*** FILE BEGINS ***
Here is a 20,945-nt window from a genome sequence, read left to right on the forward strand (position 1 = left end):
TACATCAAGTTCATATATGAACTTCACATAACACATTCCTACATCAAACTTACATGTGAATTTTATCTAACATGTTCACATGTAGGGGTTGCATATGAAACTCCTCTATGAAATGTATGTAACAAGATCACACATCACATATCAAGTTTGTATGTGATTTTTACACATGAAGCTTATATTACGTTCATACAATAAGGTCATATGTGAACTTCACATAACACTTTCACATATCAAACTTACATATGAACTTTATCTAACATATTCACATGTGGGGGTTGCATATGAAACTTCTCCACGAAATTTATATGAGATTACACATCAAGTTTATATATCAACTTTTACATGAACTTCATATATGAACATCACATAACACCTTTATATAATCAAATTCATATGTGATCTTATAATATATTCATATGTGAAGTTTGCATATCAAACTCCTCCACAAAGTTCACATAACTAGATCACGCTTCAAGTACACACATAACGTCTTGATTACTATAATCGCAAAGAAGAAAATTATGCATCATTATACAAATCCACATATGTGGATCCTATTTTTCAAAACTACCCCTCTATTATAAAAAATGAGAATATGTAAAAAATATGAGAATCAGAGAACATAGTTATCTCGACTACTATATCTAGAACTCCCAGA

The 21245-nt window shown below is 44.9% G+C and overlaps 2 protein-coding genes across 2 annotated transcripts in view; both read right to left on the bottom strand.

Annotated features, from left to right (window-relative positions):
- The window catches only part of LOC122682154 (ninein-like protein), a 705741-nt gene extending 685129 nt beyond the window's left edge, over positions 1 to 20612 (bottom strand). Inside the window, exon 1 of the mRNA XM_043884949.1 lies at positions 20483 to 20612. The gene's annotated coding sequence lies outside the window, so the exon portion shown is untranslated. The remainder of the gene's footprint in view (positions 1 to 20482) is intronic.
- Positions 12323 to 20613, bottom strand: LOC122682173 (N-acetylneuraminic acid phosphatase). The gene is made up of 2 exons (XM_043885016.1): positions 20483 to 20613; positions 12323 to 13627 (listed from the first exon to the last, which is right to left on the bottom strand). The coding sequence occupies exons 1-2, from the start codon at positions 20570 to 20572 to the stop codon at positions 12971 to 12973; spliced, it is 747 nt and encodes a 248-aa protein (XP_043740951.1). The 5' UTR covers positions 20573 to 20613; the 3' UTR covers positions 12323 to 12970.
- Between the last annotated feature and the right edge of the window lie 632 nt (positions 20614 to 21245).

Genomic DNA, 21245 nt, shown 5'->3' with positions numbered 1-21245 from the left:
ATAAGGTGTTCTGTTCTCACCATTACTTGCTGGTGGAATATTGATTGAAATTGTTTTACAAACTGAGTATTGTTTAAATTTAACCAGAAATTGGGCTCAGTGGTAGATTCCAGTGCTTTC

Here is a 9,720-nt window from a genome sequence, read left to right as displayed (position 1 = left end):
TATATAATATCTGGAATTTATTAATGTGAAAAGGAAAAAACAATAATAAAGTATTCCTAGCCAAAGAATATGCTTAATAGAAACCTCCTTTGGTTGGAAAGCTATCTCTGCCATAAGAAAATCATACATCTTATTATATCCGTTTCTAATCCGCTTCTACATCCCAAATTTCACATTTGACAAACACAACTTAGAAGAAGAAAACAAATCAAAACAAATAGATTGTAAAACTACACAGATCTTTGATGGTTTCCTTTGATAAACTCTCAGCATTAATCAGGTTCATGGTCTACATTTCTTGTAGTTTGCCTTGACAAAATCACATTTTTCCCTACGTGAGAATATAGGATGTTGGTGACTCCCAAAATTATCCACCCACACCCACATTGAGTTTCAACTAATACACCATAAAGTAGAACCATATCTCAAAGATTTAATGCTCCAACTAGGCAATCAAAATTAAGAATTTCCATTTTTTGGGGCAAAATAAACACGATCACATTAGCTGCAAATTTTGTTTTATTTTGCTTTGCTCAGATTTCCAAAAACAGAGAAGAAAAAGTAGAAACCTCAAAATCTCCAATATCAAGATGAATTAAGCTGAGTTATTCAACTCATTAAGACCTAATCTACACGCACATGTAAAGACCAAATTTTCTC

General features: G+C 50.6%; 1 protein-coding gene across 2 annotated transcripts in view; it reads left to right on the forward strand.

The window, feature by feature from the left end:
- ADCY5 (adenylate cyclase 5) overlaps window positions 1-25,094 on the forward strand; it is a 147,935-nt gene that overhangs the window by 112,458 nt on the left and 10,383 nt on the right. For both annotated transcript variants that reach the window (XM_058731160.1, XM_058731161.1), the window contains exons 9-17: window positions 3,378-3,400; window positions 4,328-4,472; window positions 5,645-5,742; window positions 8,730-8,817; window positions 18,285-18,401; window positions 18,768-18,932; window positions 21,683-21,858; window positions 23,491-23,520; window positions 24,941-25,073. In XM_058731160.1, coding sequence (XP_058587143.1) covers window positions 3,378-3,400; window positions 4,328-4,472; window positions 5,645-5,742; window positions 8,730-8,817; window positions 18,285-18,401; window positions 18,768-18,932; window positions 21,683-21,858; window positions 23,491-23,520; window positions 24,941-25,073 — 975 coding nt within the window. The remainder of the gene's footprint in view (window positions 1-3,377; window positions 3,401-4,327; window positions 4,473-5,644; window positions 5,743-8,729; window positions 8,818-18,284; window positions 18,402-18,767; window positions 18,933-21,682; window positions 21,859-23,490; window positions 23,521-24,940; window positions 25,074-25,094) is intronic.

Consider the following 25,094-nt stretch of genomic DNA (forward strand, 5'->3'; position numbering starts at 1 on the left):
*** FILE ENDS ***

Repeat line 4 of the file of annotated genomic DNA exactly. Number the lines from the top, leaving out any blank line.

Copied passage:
Annotated features, from left to right (window-relative positions):